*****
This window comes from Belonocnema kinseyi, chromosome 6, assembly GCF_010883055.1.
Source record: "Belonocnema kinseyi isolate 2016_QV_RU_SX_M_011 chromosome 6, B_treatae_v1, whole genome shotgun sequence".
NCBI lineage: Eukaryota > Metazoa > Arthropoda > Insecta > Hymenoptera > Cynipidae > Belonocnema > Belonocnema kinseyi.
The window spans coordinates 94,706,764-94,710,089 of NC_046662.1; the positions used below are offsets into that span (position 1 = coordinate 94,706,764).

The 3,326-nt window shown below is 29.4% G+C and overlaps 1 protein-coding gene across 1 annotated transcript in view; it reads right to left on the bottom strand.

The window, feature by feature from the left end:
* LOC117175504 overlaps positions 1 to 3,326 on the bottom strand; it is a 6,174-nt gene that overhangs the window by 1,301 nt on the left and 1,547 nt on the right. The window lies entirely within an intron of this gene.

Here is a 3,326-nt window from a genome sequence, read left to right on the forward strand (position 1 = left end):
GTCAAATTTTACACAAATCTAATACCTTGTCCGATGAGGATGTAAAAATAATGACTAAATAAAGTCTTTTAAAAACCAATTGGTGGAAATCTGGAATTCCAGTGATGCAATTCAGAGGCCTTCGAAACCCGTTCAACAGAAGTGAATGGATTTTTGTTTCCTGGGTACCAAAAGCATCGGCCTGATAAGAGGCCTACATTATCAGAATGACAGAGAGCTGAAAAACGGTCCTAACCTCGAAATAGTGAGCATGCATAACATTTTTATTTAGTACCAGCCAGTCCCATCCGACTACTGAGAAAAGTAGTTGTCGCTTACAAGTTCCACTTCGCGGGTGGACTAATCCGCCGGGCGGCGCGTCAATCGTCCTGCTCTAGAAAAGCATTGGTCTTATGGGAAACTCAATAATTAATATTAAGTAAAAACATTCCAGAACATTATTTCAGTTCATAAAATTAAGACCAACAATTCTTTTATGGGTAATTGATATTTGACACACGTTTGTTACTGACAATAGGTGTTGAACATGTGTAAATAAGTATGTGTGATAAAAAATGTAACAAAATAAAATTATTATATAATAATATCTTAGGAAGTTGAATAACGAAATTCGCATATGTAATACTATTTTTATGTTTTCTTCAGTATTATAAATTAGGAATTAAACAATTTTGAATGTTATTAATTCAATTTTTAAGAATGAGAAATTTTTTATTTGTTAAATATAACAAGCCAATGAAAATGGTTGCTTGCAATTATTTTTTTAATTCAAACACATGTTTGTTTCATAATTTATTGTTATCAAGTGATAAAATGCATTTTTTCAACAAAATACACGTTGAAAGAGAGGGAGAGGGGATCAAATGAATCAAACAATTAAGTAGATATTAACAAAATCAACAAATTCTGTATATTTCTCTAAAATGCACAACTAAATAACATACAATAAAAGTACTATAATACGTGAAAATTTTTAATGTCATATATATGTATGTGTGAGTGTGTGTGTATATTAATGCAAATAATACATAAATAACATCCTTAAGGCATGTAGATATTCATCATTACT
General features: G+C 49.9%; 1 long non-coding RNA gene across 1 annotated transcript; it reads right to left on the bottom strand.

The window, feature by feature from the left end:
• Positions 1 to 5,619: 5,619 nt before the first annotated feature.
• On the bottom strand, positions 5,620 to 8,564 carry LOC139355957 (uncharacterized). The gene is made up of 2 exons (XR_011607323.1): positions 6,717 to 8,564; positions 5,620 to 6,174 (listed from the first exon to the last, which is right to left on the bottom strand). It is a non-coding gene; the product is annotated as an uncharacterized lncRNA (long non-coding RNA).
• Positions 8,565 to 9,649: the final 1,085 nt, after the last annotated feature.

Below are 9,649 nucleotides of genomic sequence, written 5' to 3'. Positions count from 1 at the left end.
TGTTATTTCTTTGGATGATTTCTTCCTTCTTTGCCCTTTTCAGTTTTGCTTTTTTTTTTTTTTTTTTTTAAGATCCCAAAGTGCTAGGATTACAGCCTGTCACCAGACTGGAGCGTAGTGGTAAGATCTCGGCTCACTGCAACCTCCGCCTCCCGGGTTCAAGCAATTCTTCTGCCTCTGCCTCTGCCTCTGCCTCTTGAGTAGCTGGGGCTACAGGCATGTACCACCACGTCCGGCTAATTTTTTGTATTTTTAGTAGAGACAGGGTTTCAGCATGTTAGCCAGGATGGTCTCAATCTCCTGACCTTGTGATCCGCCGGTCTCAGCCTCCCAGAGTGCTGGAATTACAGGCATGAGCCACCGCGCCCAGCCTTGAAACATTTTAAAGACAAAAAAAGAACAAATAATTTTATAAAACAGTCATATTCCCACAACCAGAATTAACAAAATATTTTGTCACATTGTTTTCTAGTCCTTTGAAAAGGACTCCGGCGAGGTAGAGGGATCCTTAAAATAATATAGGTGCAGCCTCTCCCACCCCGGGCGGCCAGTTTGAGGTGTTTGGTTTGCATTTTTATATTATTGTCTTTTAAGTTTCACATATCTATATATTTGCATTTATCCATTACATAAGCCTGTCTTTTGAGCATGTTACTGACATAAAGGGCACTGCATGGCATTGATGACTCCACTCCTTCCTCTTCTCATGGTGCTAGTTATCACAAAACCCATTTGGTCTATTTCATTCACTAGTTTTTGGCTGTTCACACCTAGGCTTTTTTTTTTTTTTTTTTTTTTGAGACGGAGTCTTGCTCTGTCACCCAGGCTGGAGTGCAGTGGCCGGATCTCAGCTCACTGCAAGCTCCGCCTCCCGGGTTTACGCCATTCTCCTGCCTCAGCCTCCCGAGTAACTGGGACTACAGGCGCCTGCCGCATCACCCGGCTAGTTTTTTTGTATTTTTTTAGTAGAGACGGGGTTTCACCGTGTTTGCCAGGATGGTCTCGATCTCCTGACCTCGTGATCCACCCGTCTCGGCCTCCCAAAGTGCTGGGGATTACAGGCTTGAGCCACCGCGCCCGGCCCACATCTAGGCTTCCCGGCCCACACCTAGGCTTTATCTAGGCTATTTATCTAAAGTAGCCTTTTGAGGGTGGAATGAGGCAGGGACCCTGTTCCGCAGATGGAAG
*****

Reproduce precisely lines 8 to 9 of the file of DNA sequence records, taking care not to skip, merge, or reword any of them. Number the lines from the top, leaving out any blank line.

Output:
Here is a 3,326-nt window from a genome sequence, read left to right on the forward strand (position 1 = left end):
GTCAAATTTTACACAAATCTAATACCTTGTCCGATGAGGATGTAAAAATAATGACTAAATAAAGTCTTTTAAAAACCAATTGGTGGAAATCTGGAATTCCAGTGATGCAATTCAGAGGCCTTCGAAACCCGTTCAACAGAAGTGAATGGATTTTTGTTTCCTGGGTACCAAAAGCATCGGCCTGATAAGAGGCCTACATTATCAGAATGACAGAGAGCTGAAAAACGGTCCTAACCTCGAAATAGTGAGCATGCATAACATTTTTATTTAGTACCAGCCAGTCCCATCCGACTACTGAGAAAAGTAGTTGTCGCTTACAAGTTCCACTTCGCGGGTGGACTAATCCGCCGGGCGGCGCGTCAATCGTCCTGCTCTAGAAAAGCATTGGTCTTATGGGAAACTCAATAATTAATATTAAGTAAAAACATTCCAGAACATTATTTCAGTTCATAAAATTAAGACCAACAATTCTTTTATGGGTAATTGATATTTGACACACGTTTGTTACTGACAATAGGTGTTGAACATGTGTAAATAAGTATGTGTGATAAAAAATGTAACAAAATAAAATTATTATATAATAATATCTTAGGAAGTTGAATAACGAAATTCGCATATGTAATACTATTTTTATGTTTTCTTCAGTATTATAAATTAGGAATTAAACAATTTTGAATGTTATTAATTCAATTTTTAAGAATGAGAAATTTTTTATTTGTTAAATATAACAAGCCAATGAAAATGGTTGCTTGCAATTATTTTTTTAATTCAAACACATGTTTGTTTCATAATTTATTGTTATCAAGTGATAAAATGCATTTTTTCAACAAAATACACGTTGAAAGAGAGGGAGAGGGGATCAAATGAATCAAACAATTAAGTAGATATTAACAAAATCAACAAATTCTGTATATTTCTCTAAAATGCACAACTAAATAACATACAATAAAAGTACTATAATACGTGAAAATTTTTAATGTCATATATATGTATGTGTGAGTGTGTGTGTATATTAATGCAAATAATACATAAATAACATCCTTAAGGCATGTAGATATTCATCATTACT